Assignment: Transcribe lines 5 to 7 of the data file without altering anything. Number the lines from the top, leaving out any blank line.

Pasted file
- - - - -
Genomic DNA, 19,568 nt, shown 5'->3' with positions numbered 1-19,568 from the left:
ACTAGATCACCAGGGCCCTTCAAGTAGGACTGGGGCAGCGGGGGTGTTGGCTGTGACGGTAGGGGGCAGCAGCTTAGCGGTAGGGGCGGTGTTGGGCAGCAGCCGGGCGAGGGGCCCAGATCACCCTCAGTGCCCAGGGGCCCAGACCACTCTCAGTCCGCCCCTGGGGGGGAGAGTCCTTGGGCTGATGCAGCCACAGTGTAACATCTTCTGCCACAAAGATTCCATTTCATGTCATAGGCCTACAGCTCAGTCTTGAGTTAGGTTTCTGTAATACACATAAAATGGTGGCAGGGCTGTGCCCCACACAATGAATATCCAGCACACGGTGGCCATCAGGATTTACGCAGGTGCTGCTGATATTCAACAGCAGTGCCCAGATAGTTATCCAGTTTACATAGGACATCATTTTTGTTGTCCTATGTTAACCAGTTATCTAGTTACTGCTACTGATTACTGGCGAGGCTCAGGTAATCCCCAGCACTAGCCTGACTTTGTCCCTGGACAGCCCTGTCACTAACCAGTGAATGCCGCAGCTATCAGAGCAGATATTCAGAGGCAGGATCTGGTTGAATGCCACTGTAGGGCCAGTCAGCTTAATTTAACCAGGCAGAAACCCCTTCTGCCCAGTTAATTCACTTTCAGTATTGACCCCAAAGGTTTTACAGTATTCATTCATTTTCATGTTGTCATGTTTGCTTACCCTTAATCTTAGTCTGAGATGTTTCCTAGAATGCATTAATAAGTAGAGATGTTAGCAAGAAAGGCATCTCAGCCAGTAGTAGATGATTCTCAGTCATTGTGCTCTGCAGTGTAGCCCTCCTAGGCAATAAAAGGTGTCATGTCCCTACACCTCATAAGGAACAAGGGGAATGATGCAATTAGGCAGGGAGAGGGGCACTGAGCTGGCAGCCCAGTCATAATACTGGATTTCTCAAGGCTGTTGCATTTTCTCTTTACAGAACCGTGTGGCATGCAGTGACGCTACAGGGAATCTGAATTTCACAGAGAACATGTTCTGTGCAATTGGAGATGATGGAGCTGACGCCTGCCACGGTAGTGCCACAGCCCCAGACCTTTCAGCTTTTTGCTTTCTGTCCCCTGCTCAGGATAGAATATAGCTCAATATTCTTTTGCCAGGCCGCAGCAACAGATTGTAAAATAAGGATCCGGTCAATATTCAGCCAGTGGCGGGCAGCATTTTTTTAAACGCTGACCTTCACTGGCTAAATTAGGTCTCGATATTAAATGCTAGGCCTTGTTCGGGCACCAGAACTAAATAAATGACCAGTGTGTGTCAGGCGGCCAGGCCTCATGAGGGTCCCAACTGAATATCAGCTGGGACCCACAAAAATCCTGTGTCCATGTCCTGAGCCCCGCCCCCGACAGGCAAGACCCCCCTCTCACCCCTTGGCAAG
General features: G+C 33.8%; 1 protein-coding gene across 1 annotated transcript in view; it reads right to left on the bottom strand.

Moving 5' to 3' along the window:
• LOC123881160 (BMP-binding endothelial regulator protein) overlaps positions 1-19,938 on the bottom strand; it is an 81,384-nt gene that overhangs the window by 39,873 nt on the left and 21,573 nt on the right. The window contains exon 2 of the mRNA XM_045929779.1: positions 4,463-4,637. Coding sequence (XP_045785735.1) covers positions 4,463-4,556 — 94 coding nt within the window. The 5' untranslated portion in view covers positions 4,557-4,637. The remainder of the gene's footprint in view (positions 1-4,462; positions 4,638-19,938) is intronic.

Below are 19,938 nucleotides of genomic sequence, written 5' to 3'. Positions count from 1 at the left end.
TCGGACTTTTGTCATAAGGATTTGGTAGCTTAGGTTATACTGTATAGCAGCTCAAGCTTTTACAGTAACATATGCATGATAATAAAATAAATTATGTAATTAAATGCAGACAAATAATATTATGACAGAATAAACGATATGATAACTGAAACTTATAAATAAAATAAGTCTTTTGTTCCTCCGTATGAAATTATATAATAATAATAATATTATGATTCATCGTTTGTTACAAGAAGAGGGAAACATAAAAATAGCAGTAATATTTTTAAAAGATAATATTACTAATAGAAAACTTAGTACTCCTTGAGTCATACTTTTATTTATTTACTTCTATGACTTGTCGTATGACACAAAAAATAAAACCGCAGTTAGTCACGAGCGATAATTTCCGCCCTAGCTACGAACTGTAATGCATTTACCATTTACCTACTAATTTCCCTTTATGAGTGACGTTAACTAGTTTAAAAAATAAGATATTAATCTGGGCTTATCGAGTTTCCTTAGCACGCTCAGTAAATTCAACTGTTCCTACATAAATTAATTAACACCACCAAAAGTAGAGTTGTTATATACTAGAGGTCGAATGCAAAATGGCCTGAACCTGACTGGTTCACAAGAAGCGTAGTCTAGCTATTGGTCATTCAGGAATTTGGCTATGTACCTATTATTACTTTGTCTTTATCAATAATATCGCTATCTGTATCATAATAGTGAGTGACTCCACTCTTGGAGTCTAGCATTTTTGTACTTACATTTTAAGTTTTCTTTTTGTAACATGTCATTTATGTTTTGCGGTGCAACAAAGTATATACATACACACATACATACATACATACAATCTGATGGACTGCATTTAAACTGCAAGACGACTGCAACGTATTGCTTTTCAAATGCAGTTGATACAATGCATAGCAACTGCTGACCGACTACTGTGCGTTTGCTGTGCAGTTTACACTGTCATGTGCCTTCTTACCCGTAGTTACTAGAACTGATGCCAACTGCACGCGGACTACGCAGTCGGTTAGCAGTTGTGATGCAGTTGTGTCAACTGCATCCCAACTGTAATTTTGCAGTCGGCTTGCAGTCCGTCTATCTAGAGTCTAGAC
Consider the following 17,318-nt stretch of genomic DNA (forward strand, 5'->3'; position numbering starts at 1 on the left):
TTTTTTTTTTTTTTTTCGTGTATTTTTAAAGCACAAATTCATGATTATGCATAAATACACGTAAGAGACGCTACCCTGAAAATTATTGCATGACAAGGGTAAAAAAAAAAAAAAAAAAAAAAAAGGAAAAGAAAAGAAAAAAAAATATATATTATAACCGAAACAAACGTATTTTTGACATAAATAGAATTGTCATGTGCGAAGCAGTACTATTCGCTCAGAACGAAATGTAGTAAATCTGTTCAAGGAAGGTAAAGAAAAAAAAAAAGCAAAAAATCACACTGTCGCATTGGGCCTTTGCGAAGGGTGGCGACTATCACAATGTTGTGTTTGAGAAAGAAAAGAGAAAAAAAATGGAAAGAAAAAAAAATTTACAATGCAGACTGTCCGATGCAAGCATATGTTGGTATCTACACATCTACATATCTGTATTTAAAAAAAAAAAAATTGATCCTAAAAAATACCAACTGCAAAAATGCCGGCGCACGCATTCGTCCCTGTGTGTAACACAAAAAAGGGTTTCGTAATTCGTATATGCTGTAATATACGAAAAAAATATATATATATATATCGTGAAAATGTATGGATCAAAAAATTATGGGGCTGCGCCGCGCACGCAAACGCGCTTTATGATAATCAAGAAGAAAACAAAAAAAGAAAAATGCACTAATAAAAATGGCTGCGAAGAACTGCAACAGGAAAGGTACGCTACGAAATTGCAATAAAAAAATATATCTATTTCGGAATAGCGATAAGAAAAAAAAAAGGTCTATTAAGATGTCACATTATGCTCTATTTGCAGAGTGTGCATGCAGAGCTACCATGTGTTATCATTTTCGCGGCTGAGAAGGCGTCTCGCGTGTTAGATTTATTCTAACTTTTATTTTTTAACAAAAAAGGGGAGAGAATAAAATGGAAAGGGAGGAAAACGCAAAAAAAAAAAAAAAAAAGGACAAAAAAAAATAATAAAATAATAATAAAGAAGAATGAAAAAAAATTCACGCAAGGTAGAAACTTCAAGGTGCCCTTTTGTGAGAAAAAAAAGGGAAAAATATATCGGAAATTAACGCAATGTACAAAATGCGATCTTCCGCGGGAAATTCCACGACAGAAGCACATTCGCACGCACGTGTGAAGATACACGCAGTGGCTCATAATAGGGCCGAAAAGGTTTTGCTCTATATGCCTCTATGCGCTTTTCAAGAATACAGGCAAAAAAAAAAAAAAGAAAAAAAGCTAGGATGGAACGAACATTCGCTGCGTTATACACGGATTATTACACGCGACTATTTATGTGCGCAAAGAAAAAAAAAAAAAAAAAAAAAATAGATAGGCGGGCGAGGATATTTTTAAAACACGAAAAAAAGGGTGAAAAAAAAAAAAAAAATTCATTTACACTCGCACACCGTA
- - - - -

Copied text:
• LOC123881160 (BMP-binding endothelial regulator protein) overlaps positions 1-19,938 on the bottom strand; it is an 81,384-nt gene that overhangs the window by 39,873 nt on the left and 21,573 nt on the right. The window contains exon 2 of the mRNA XM_045929779.1: positions 4,463-4,637. Coding sequence (XP_045785735.1) covers positions 4,463-4,556 — 94 coding nt within the window. The 5' untranslated portion in view covers positions 4,557-4,637. The remainder of the gene's footprint in view (positions 1-4,462; positions 4,638-19,938) is intronic.

Below are 19,938 nucleotides of genomic sequence, written 5' to 3'. Positions count from 1 at the left end.
TCGGACTTTTGTCATAAGGATTTGGTAGCTTAGGTTATACTGTATAGCAGCTCAAGCTTTTACAGTAACATATGCATGATAATAAAATAAATTATGTAATTAAATGCAGACAAATAATATTATGACAGAATAAACGATATGATAACTGAAACTTATAAATAAAATAAGTCTTTTGTTCCTCCGTATGAAATTATATAATAATAATAATATTATGATTCATCGTTTGTTACAAGAAGAGGGAAACATAAAAATAGCAGTAATATTTTTAAAAGATAATATTACTAATAGAAAACTTAGTACTCCTTGAGTCATACTTTTATTTATTTACTTCTATGACTTGTCGTATGACACAAAAAATAAAACCGCAGTTAGTCACGAGCGATAATTTCCGCCCTAGCTACGAACTGTAATGCATTTACCATTTACCTACTAATTTCCCTTTATGAGTGACGTTAACTAGTTTAAAAAATAAGATATTAATCTGGGCTTATCGAGTTTCCTTAGCACGCTCAGTAAATTCAACTGTTCCTACATAAATTAATTAACACCACCAAAAGTAGAGTTGTTATATACTAGAGGTCGAATGCAAAATGGCCTGAACCTGACTGGTTCACAAGAAGCGTAGTCTAGCTATTGGTCATTCAGGAATTTGGCTATGTACCTATTATTACTTTGTCTTTATCAATAATATCGCTATCTGTATCATAATAGTGAGTGACTCCACTCTTGGAGTCTAGCATTTTTGTACTTACATTTTAAGTTTTCTTTTTGTAACATGTCATTTATGTTTTGCGGTGCAACAAAGTATATACATACACACATACATACATACATACAATCTGATGGACTGCATTTAAACTGCAAGACGACTGCAACGTATTGCTTTTCAAATGCAGTTGATACAATGCATAGCAACTGCTGACCGACTACTGTGCGTTTGCTGTGCAGTTTACACTGTCATGTGCCTTCTTACCCGTAGTTACTAGAACTGATGCCAACTGCACGCGGACTACGCAGTCGGTTAGCAGTTGTGATGCAGTTGTGTCAACTGCATCCCAACTGTAATTTTGCAGTCGGCTTGCAGTCCGTCTATCTAGAGTCTAGAC